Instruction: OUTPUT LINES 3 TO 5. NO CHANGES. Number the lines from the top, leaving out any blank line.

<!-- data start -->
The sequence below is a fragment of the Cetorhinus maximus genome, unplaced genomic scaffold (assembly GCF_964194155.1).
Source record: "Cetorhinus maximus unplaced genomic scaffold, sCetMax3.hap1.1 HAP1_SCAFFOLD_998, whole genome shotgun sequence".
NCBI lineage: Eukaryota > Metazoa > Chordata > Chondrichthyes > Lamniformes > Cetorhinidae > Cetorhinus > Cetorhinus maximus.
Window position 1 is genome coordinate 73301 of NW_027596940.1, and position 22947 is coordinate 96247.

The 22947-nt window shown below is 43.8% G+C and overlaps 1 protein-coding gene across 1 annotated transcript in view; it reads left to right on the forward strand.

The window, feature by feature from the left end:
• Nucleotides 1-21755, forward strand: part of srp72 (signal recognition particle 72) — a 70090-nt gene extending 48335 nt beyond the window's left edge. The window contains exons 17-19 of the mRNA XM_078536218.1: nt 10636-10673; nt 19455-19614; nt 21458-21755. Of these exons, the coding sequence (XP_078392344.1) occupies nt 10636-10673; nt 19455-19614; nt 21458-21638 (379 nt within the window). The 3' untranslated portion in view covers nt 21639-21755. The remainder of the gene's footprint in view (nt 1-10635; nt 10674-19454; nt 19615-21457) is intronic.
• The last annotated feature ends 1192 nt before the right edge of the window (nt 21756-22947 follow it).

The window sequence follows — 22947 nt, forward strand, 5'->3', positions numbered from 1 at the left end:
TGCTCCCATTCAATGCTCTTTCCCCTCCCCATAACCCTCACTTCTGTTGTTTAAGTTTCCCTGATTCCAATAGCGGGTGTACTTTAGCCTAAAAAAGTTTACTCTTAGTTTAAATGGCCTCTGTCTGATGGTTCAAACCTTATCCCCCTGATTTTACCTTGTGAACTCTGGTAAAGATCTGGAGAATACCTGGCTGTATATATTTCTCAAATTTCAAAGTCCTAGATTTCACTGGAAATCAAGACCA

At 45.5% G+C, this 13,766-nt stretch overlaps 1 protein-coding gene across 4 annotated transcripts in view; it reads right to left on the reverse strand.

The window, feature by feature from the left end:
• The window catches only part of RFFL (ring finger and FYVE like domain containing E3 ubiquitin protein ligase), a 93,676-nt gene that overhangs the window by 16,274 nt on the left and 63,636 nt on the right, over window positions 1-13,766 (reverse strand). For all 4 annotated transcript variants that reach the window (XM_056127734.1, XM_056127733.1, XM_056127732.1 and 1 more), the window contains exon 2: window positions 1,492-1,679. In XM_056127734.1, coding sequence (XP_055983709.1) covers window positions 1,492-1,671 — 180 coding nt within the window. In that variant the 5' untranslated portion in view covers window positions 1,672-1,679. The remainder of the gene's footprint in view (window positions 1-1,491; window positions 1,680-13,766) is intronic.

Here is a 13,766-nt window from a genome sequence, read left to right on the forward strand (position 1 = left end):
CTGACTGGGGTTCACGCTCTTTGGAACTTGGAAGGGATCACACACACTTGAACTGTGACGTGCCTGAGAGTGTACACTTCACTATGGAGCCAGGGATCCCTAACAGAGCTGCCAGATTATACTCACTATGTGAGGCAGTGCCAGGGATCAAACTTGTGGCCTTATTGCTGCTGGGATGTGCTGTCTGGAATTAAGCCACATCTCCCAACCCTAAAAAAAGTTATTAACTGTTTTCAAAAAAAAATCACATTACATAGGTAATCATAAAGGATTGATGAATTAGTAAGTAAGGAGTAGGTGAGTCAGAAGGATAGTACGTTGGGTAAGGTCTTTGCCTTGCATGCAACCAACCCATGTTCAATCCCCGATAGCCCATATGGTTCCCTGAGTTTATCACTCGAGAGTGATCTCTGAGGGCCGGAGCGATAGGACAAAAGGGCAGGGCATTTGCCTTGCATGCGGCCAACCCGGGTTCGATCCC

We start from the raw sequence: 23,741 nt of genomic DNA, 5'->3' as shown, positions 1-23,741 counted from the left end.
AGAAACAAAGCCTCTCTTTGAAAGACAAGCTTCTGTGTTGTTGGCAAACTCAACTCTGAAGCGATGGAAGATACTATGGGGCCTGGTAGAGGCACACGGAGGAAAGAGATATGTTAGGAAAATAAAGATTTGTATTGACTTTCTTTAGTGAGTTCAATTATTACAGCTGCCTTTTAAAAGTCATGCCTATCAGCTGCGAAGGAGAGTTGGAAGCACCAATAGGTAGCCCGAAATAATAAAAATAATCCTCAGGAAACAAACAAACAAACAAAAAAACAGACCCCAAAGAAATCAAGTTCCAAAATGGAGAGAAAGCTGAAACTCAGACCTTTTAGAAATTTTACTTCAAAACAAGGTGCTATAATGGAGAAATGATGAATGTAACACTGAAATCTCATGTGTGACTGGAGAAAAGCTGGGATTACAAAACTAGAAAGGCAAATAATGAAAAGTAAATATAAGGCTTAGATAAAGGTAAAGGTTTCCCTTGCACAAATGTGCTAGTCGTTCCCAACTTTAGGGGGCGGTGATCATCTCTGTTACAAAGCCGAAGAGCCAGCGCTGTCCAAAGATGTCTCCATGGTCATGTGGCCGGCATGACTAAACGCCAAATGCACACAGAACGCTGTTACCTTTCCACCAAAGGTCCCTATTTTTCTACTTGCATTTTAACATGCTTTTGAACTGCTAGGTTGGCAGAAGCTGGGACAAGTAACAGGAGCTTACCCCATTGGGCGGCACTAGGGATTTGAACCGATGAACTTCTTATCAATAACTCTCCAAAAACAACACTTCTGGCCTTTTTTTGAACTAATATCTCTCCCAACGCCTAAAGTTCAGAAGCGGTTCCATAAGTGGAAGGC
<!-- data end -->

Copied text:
NCBI lineage: Eukaryota > Metazoa > Chordata > Chondrichthyes > Lamniformes > Cetorhinidae > Cetorhinus > Cetorhinus maximus.
Window position 1 is genome coordinate 73301 of NW_027596940.1, and position 22947 is coordinate 96247.

The 22947-nt window shown below is 43.8% G+C and overlaps 1 protein-coding gene across 1 annotated transcript in view; it reads left to right on the forward strand.